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What is the correct or preferred way to write Isshinryu / Isshin Ryu / Isshin-ryu?

Blog Article/Post Caveat (Read First Please: Click the Link)

First, this is more about grammar and the use of spaces or hyphens, etc., to convey proper meaning when written such as this question as to whether it is proper to write Isshin and Ryu as one word, or separate words or to use the hyphen. 

Just as a example and a start toward understanding the proper way consider using a spell checker in a word document. The Word documents often used have a decent engine to check and suggest but it is not infallible. Then there is the use of a dictionary but since this is a word or term, etc., not a common one used in every day English, used specifically to name a foreign word that makes it a bit more difficult. 

Then you can also use Mnemonics to help your memory eke out a proper way but since the questions was asked and most of us are not writers or even English majors as to education along with many writers and majors also tend to have difficulties in this area that may not work either.

This word or term does not fall under the heading of homonyms and plurals so that won’t work either. Sounding it out fails to give an answer except in English I would make an assumption that the two separate words, Isshin and Ryu, having a usage to describe one thing would best serve, as to its English usage, to be somewhat correct in using “Isshinryu.” This view is debatable to say the least and why this question becomes a bit more difficult to answer.

Then I asked myself what defines a suffix? The dictionary tells us that a suffix follows an element to which it is added such as the “ly” to the word “kind” to make, “Kindly.” It can, in general, be anything added at the end of something, ergo Ryu added to the end of Isshin making “Isshinryu” a bit more correct, maybe.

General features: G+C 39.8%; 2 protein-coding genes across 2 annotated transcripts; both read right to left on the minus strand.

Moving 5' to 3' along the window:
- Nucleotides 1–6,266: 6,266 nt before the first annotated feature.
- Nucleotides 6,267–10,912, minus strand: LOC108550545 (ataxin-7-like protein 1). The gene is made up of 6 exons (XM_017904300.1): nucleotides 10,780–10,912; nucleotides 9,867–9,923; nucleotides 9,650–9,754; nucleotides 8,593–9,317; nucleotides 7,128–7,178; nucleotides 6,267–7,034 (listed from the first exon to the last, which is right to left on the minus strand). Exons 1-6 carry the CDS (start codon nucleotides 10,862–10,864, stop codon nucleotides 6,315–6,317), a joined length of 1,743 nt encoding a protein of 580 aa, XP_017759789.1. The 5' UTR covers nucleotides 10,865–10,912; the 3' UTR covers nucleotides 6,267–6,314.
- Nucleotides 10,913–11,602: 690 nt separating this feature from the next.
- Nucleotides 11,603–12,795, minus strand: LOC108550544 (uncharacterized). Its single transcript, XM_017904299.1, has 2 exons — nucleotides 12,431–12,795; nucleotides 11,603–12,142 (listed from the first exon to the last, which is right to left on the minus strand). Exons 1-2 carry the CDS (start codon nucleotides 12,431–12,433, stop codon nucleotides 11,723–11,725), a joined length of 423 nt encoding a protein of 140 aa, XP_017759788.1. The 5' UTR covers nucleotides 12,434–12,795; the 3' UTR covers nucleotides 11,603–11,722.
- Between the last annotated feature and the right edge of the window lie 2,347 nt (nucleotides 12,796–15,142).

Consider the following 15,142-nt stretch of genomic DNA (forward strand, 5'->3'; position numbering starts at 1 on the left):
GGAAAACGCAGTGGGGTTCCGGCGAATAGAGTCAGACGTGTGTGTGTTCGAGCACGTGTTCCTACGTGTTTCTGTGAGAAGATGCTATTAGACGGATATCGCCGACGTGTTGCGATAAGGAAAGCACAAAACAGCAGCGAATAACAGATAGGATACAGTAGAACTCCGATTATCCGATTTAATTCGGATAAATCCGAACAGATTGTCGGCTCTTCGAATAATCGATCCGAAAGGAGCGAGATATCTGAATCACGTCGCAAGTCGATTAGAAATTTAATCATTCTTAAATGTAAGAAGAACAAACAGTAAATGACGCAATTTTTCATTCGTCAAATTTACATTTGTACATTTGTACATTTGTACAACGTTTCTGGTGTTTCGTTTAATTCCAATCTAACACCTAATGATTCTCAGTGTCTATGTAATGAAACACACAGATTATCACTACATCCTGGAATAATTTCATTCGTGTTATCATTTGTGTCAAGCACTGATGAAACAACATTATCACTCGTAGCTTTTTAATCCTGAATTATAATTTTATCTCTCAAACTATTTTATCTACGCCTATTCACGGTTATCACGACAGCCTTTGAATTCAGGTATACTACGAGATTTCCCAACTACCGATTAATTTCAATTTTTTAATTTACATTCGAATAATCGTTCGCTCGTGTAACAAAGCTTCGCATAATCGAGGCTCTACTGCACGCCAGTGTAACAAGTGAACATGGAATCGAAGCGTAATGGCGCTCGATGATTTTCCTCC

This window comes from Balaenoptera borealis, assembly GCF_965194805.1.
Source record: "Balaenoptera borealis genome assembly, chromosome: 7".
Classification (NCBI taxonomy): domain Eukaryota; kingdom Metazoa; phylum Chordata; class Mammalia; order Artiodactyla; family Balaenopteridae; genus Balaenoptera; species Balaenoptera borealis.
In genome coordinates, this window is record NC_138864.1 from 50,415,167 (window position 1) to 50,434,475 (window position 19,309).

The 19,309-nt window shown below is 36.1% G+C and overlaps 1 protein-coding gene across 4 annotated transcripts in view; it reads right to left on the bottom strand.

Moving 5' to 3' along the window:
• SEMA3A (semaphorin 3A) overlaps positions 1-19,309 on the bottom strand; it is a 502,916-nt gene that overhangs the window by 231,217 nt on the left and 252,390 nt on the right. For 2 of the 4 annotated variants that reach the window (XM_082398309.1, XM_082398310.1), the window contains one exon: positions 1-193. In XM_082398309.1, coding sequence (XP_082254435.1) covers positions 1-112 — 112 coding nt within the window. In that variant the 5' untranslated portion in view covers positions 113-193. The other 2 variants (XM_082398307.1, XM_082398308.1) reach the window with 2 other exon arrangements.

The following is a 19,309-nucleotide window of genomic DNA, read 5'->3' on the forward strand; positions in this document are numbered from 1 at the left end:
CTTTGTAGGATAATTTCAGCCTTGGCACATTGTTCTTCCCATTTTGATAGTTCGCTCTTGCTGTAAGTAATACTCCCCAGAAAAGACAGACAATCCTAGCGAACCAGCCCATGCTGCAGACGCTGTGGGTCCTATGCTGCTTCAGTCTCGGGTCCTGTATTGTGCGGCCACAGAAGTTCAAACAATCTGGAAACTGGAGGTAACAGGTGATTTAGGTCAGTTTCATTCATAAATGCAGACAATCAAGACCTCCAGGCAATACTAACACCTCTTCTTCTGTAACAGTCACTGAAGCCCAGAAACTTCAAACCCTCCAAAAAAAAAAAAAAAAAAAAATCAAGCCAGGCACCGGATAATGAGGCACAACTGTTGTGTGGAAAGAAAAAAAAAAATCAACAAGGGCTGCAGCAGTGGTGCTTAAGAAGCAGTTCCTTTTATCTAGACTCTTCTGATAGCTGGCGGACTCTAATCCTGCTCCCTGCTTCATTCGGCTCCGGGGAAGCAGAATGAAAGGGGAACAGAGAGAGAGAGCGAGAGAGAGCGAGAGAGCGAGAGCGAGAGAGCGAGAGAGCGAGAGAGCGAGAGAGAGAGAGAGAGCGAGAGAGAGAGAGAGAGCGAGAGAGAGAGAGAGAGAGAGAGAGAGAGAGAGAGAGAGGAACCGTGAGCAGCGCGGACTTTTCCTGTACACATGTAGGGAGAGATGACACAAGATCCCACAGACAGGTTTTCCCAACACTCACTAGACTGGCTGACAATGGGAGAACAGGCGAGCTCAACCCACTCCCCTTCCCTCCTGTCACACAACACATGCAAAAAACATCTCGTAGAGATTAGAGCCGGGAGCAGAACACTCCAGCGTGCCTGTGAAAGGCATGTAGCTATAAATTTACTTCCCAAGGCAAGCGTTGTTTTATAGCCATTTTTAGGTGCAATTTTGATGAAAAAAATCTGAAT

Another aspect to suffix as defined in the dictionary is to add (a morpheme) as a suffix to the end of a work where morpheme means, “any of the minimal grammatical units of a language, each constituting a word or meaningful part of a word, that cannot be divided into smaller independent grammatical parts, as the, write, or the -ed of waited.”

This leads me, personally, to consider that Isshinryu is more correct vs. Isshin Ryu or Isshin-ryu. Another way to look at it is to review several determine factors of the actual term from its native forms, i.e., the actual characters/ideograms used in Japan (we won’t go to the Okinawan dialect since Japanese is the official language there as well). 

The characters/ideograms for this term or word or title is, “一心流,” which does not get translated as is from the on-line English-to-Japanese-to-English translation sites but if you separate the first two from the last you get two separate translations. 

一心 means, “one mind; wholeheartedness; one’s whole heart,” and means, “style of; method of; manner of; school (of thought).” When spoken they are pronounced as just one word, i.e. Isshinryu.